The World Daily
New study finds 300,000 in Europe die annually from air pollution

Smog in Lisbon, Portugal. Photo by Carolina Pimenta on Unsplash


By Patryk Krych | The World Daily | NOVEMBER 15th 2021


Though the number of deaths related to air pollution have fallen by 10% annually over recent time, the yearly death totals are still too high according to the European Environment Agency (EEA), with over 300,000 premature deaths related to smog reported annually in 2019.

Back in 2018, the number of premature deaths that had been linked to fine particulate matter pollution had been estimated to be at around 346,000. According to a recent study, however, this number has only fallen to 307,000 as of recent.

“Investing in cleaner heating, mobility, agriculture and industry delivers better health, productivity and quality of life for all Europeans and especially for the most vulnerable,” said Hans Bruyninckx, EEA executive director, in a statement.

Of the recorded data, the analysis had also managed to narrow down that around 16,800 of the recorded annual premature deaths were also caused by acute ozone exposure. An issue that goes hand-in-hand with that of polluted air.

Bruyninckx added: “These investments save lives and also help accelerate progress towards carbon neutrality and strong biodiversity.”

The report looked into how the number of deaths related to air pollution changed over time as well, with figures going back to the 1990s revealing that the polluted fine particulate matter had caused around a million premature deaths over that period in 27 EU member states.

By the time it was 2005, this figure had been halved down to 450,000 annual deaths. The EU is currently hoping to cut down the number of premature deaths due to fine air pollution by at least 55 percent by 2030 as compared to 2005 data.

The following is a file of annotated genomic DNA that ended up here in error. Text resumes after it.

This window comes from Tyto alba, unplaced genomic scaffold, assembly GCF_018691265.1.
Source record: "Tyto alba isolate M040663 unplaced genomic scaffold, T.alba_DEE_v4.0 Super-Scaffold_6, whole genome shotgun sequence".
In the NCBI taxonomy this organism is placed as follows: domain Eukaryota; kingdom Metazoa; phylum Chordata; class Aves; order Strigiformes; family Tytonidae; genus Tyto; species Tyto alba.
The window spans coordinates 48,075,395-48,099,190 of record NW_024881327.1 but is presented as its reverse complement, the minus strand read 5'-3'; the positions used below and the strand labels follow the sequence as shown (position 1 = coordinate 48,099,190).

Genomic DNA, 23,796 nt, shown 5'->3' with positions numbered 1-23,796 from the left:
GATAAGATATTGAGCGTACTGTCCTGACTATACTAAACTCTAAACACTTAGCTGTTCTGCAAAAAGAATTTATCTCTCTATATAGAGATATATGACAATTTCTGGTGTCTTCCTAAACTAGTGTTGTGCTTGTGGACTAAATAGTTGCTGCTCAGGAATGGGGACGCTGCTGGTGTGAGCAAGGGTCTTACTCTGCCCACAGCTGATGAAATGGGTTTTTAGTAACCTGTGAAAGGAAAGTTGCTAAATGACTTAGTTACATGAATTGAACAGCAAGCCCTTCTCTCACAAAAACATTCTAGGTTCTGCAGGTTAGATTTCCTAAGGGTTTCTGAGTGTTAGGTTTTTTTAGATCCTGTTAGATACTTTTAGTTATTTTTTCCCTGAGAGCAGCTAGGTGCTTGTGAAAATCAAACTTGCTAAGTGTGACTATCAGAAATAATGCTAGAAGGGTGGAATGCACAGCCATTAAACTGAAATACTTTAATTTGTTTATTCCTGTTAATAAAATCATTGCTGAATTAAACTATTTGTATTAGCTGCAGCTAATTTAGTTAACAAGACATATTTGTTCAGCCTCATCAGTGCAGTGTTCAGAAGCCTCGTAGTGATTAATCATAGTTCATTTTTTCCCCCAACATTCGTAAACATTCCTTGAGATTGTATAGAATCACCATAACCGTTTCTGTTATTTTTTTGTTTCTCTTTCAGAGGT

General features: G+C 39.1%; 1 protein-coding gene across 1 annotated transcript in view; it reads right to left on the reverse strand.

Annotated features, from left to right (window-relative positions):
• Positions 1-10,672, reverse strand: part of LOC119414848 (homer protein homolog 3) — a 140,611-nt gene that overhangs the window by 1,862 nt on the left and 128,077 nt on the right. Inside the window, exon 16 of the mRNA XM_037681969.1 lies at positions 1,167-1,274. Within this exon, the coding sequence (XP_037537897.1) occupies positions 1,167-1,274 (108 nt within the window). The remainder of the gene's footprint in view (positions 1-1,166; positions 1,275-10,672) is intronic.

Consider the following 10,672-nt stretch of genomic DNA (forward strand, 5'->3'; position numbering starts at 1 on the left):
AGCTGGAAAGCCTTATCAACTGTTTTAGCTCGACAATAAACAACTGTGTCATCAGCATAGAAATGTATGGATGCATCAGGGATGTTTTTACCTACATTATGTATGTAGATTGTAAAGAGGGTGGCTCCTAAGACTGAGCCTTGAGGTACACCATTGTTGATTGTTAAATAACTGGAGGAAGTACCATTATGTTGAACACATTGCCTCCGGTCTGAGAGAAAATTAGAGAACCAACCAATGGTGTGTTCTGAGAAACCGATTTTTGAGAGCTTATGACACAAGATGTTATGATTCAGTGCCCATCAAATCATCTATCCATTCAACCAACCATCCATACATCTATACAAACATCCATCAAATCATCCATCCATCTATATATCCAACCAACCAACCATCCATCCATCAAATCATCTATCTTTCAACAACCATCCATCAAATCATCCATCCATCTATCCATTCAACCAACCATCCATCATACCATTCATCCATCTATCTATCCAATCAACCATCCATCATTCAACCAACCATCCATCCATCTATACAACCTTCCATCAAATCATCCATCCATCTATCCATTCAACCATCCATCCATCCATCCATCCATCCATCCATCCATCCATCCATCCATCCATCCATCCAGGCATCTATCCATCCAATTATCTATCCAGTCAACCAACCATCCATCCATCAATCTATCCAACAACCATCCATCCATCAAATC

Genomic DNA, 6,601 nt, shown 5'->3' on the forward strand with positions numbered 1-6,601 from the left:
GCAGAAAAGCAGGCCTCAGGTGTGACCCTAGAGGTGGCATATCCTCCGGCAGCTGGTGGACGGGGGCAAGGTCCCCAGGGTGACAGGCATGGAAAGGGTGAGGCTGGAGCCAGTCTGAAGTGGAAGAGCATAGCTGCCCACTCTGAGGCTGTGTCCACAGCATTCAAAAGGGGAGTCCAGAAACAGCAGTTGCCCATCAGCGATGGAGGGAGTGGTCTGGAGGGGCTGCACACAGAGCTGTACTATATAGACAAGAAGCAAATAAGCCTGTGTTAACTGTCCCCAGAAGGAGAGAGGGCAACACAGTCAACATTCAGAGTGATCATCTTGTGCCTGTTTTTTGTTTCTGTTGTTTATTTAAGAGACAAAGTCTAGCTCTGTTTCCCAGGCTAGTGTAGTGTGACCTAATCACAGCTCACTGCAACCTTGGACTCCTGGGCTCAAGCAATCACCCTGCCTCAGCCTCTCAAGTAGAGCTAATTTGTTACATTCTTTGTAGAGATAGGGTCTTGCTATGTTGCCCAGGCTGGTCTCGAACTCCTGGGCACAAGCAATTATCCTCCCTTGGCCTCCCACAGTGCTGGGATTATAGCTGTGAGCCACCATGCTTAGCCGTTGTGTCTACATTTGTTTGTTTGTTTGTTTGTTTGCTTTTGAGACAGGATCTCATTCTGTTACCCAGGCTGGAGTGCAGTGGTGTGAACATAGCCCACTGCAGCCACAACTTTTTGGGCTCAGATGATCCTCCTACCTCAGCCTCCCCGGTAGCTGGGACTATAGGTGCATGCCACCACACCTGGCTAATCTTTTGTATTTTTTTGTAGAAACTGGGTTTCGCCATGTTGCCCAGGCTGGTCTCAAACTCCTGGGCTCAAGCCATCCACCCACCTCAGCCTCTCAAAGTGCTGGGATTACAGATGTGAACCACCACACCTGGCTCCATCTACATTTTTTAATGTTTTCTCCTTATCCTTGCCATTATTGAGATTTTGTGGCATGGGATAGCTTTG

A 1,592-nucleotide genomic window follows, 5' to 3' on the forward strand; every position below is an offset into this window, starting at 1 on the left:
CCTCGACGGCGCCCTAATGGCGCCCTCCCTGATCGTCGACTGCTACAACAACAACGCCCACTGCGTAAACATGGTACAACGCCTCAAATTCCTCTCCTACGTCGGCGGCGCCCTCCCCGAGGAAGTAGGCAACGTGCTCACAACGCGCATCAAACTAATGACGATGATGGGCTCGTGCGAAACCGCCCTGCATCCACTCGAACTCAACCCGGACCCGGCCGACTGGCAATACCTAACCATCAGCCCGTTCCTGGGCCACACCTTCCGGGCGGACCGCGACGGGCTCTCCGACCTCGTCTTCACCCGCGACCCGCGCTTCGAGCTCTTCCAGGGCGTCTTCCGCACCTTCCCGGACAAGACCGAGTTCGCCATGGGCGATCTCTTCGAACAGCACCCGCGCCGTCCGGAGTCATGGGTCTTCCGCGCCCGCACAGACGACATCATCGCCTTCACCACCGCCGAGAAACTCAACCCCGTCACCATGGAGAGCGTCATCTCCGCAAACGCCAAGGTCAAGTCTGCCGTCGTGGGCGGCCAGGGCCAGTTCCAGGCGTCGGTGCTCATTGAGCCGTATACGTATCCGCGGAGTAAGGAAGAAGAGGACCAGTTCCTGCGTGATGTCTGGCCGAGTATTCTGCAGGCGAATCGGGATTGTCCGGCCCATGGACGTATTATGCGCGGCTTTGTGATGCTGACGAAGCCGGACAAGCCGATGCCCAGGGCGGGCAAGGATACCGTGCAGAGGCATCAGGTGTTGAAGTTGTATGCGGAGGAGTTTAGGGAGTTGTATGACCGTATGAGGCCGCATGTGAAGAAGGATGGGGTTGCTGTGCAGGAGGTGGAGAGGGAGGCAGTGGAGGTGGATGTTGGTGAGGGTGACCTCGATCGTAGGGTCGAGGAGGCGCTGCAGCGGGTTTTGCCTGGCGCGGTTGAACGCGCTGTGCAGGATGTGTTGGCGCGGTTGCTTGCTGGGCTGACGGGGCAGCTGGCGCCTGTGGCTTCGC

The EEA has stated that it might be possible, since if air pollution continues to fall at the current rate, then the target may be achieved by 2032 – only two years ahead of the target. The rest may depend on the efforts of the EU nations.  


“Compared to 2005, in 2019, premature deaths attributed to exposure to fine particulate matter decreased by 33 per cent in the EU-27. If this rate of reducing premature deaths is maintained going forward, then the EU is expected to reach the Zero Pollution Action Plan target,” they wrote in the report.

There may be difficulties still, however, as they also predict that there may be complications related to an ageing and increasingly urbanised population.

“An older population is more sensitive to air pollution and a higher rate of urbanisation typically means that more people are exposed to PM 2.5 concentrations, which tend to be higher in cities,” the report added.

“Even with improvements in air quality over the past years in our region, we still have a long way to go to achieve the levels in the new WHO Global Air Quality Guidelines,” said WHO regional director for Europe, Hans Henri P Kluge.

He added: “To breathe clean air should be a fundamental human right. It is a necessary condition for healthy and productive societies.” 


By Patryk Krych | © The World Daily 2021 

Source: AFP, The Independent